Forgotten Hope 2 is an award-winning World War II modification for Battlefield 2TM and is based on the original Forgotten Hope, a modification for Battlefield 1942TM, one of the most popular multiplayer games ever. Battlefield 1942TM featured land, sea and air combat in a way never before seen. It was the goal of the development team to maximize the game experience by adding both a realistic and enjoyable gameplay to FH and now to FH2.

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BM-13 Katyusha
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Turkish007
Turkish007 May 20 2013, 6:45am says:

Cant wait to rain rockets on the Fritz with this! :D

+14 votes     reply to comment
Blitzkriegrekrut
Blitzkriegrekrut Jul 10 2013, 4:59pm buried:

(buried)

Shut up.

-8 votes     reply to comment
Turkish007
Turkish007 Sep 15 2013, 8:27am replied:

I didnt mean any offense.

+7 votes     reply to comment
Sgt_Prof
Sgt_Prof May 20 2013, 7:15am says:

Prepare4ultimate spam !

+8 votes     reply to comment
MasterofMetal
MasterofMetal May 20 2013, 9:41am says:

In an alternate universe: Meanwhile, in Capitalist America... *waits for reply*

+10 votes     reply to comment
Turkish007
Turkish007 May 20 2013, 10:21am replied:

Bank robs you!

+17 votes     reply to comment
MasterofMetal
MasterofMetal May 20 2013, 10:25pm replied:

Damn. That is all too true...

+5 votes     reply to comment
KleanupGuy
KleanupGuy May 20 2013, 10:22am says:

just wow..

+3 votes     reply to comment
theonewhonevergivesa
theonewhonevergivesa May 21 2013, 7:50am says:

MUST
RESIST
URGE
TO SING...

"Зацветали яблони и груши,
поплыли туманы над рекой...
Выходила на берег Катюша,
На высокий берег на крутой"
Darn.

+8 votes     reply to comment
Turkish007
Turkish007 May 21 2013, 8:47am replied:

Katyusha song by Red Army Choir? I like most of their songs. :D

+4 votes     reply to comment
Turkish007
Turkish007 May 21 2013, 12:51pm replied:

Why downvote? Music is universal even if its communist music. :)

+4 votes     reply to comment
MasterofMetal
MasterofMetal May 22 2013, 9:50am replied:

I think Russia has one of the single best languages in the world. If in song, you don't need to understand it to appreciate it. I remember hearing this story from my aunt that my cousin, now working as an English teacher in Moscow, that when he went to a pub in the same city, some men recognised him as being Australian as he was talking in an Aussie accent with some friends. The men started singing one of these choir-style songs. My cousin couldn't understand it that much, only listen. Then they finished and said for my cousin and his friends to sing a song from Australia. Their eyes shifted from one another, all thinking the same thing: "What could we Aussies possibly have that's comparable to that display?" Then they started singing in nervous unison;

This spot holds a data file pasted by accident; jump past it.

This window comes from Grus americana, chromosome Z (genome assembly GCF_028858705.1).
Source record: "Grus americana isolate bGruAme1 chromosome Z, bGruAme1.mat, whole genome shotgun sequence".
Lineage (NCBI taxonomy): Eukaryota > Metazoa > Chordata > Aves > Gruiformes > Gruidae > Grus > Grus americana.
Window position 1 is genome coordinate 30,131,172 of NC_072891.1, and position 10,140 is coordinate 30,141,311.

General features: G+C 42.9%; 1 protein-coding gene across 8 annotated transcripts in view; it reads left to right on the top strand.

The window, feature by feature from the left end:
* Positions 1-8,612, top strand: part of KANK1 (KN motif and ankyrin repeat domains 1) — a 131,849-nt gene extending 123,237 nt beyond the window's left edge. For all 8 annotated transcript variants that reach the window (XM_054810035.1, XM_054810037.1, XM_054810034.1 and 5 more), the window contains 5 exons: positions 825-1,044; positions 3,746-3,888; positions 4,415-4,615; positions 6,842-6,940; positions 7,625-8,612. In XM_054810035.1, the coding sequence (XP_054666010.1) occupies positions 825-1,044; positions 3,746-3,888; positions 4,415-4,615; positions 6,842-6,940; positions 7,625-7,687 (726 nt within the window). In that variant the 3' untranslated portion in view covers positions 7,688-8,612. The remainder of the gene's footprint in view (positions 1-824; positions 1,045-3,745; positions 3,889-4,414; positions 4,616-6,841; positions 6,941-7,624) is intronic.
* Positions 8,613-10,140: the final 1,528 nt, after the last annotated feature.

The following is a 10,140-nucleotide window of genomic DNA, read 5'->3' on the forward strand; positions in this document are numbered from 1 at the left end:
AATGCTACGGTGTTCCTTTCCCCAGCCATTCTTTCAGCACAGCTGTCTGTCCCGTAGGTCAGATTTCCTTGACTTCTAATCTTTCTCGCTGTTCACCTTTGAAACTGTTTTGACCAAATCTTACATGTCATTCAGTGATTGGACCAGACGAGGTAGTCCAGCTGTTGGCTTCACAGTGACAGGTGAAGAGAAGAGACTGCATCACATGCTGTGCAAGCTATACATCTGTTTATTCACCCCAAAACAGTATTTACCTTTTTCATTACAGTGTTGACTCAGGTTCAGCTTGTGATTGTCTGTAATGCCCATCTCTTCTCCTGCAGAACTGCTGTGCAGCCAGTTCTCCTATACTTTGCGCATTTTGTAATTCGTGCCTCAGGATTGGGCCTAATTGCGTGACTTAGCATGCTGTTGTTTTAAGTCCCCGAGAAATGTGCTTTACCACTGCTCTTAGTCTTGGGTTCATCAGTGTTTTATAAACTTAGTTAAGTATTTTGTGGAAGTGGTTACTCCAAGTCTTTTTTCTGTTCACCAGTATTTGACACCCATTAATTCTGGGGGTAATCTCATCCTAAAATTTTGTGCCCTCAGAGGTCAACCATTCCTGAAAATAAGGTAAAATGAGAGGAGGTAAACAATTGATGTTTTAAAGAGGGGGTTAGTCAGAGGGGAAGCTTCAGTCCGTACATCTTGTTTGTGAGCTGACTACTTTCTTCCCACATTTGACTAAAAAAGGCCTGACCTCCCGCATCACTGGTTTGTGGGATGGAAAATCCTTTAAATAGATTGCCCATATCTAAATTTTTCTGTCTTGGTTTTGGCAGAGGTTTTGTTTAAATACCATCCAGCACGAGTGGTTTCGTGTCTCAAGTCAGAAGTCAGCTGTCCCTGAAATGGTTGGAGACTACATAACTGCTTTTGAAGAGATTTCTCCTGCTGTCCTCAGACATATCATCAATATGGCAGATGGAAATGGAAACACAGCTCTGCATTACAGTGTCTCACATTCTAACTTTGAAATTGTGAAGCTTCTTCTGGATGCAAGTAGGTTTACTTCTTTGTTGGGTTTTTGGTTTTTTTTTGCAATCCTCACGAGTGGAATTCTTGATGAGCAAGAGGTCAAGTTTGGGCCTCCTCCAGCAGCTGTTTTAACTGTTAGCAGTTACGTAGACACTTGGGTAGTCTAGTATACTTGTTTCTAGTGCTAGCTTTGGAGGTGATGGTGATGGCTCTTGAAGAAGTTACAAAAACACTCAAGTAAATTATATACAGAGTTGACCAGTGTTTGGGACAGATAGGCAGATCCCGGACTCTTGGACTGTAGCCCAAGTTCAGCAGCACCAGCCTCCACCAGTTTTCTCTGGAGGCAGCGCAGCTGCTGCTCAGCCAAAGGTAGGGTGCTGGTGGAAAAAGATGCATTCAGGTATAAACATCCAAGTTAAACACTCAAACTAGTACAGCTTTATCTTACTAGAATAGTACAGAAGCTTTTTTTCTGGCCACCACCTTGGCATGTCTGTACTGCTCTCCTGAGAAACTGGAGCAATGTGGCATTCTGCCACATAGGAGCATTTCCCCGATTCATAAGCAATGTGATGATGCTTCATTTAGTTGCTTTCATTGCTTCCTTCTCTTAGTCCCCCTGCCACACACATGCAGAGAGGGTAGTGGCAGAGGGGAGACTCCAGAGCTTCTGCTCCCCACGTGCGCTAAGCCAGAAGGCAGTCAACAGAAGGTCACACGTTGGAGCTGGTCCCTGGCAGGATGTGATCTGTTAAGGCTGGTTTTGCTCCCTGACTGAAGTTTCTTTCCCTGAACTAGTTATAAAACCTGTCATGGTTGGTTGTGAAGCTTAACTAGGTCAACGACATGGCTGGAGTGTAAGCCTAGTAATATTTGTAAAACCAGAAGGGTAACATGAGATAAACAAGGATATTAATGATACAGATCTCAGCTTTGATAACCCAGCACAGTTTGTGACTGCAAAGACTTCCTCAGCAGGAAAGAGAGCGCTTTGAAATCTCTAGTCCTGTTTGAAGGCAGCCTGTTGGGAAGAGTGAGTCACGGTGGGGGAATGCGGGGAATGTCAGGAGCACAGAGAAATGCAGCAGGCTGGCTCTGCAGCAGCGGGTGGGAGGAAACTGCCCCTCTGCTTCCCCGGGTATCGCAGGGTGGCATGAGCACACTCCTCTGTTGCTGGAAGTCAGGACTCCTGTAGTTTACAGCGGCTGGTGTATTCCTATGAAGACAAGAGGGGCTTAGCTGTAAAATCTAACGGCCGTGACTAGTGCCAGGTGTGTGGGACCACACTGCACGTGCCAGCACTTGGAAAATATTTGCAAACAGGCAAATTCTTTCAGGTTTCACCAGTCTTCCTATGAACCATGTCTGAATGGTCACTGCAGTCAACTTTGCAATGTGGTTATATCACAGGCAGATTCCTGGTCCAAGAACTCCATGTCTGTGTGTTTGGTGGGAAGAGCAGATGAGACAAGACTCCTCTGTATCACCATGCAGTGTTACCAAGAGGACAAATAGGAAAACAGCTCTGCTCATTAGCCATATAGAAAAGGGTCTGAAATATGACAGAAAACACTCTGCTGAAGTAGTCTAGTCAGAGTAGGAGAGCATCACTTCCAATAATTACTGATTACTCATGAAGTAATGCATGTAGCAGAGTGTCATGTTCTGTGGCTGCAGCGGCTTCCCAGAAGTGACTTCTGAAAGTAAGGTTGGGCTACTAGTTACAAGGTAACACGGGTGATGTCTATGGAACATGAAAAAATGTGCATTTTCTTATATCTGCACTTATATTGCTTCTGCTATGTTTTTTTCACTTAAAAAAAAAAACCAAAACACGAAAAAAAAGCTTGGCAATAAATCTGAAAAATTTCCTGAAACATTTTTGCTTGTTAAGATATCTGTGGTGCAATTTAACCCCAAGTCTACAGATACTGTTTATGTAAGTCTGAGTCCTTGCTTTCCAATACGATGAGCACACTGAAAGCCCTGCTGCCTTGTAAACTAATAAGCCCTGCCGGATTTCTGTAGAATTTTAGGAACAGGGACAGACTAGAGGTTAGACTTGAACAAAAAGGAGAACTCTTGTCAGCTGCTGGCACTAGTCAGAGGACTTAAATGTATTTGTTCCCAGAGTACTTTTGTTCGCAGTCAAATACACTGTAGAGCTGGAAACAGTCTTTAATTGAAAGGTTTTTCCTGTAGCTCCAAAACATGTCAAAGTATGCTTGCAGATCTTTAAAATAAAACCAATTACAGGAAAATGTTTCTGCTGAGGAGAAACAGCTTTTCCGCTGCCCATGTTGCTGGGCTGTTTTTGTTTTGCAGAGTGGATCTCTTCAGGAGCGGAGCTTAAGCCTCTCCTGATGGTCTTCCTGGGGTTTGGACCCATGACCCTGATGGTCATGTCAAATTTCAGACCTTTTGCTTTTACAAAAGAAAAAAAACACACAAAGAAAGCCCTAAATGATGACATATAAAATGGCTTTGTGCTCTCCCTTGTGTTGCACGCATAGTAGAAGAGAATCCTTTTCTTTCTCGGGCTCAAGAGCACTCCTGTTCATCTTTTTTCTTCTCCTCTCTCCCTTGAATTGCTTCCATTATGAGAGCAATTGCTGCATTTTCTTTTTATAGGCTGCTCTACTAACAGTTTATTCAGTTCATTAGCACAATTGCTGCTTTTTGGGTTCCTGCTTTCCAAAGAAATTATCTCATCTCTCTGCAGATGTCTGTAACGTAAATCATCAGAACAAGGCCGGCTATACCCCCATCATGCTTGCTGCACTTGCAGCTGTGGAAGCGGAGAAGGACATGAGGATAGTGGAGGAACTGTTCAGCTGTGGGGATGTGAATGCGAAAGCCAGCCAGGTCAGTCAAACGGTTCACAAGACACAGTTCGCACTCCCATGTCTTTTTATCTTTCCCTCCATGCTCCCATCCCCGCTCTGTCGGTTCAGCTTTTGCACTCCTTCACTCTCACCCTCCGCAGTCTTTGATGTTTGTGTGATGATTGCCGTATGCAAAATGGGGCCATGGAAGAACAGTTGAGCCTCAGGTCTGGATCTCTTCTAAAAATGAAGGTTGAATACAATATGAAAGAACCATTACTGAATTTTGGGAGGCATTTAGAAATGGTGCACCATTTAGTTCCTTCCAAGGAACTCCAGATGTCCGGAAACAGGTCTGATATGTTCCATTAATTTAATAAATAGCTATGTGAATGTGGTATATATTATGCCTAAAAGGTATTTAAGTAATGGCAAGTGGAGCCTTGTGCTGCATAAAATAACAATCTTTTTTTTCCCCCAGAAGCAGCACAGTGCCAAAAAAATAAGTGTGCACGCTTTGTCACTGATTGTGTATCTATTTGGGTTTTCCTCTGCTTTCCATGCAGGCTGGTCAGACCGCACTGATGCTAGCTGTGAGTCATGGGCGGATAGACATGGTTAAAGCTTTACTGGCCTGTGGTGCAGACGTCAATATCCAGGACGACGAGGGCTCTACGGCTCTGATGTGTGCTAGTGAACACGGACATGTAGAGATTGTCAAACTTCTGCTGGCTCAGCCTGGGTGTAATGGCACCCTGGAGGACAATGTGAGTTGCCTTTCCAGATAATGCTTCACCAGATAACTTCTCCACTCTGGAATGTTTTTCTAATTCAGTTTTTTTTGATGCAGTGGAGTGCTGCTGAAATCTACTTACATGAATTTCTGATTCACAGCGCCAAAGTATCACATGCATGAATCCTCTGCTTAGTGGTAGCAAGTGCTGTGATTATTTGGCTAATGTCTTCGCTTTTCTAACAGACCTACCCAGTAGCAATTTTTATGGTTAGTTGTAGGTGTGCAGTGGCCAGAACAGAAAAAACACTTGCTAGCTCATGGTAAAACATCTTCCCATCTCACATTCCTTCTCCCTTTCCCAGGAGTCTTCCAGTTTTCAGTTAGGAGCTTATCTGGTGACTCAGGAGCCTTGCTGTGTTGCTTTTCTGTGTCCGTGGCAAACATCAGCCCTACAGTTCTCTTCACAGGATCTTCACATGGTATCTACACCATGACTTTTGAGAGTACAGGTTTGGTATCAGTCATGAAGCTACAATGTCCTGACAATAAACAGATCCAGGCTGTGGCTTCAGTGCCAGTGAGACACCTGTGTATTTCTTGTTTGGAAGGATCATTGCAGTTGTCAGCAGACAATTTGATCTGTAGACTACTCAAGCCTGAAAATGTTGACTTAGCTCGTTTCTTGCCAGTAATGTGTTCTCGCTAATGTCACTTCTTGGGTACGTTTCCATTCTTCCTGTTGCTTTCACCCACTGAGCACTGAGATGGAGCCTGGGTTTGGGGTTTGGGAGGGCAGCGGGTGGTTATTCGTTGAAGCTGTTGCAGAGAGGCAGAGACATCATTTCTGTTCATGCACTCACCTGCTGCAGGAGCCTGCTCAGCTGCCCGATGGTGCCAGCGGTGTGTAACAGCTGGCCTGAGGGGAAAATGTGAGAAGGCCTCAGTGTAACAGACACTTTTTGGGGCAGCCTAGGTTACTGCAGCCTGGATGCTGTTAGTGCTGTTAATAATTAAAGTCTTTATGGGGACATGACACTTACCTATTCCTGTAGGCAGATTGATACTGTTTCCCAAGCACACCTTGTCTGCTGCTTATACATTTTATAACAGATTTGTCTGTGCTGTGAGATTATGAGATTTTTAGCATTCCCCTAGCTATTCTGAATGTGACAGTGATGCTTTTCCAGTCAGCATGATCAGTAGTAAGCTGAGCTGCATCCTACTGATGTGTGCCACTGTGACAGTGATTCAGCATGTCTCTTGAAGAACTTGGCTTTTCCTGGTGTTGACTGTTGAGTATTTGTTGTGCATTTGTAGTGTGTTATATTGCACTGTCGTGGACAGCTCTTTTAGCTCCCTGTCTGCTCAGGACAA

"Waltzing Matilda, waltzing Matilda, you'll come a Waltzing Matilda with me..."

+6 votes     reply to comment
theonewhonevergivesa
theonewhonevergivesa May 30 2013, 9:50am replied:

And "Katyusha" isn't that communistic, just a song about a girl wishing luck to a soldier on a service on the borders. So have an upvote from me :)
@MasterofMetal: Well, I'll take that as compliment :)

+3 votes     reply to comment
MasterofMetal
MasterofMetal Jun 13 2013, 12:47am replied:

It is, comrade, it is.

+3 votes     reply to comment
ToTac
ToTac Jun 8 2013, 1:23pm says:

I can already hear the orchestra.

+5 votes     reply to comment
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Description

In mid 1938, the Jet Propulsion Research Institute of Leningrad was ordered to develop a mobile mount for the launching of multiple RS-132 aircraft rockets. The eventual winning design consisted of 16 launch rails attached to a simple frame that could be moved to aim at the target. The nickname "Katyusha" came from a popular wartime song of the same title.

Initially shunned by the artillery branch because of their long reload time and low sustained fire rate, they were ordered into mass production following successful combat trials. While not as accurate as normal artillery, the launchers had several advantages. The noise and effect caused fear amongst the German's, who knew the weapon as "Stalin's Organ". They were also cheaper to make and required less complex machinery than howitzers.

The BM-13, and its derivatives the smaller BM-8 and larger BM-30 were mounted on a wide variety of trucks and in a wide variety sizes. Initially, ZiS-5 and ZiS-6 trucks were favoured, but the BM-13 design was soon standardised onto the newly available Lend-Lease Studebaker US6. Our Katyusha and Studebaker were made by Toddel.

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Date
May 20th, 2013
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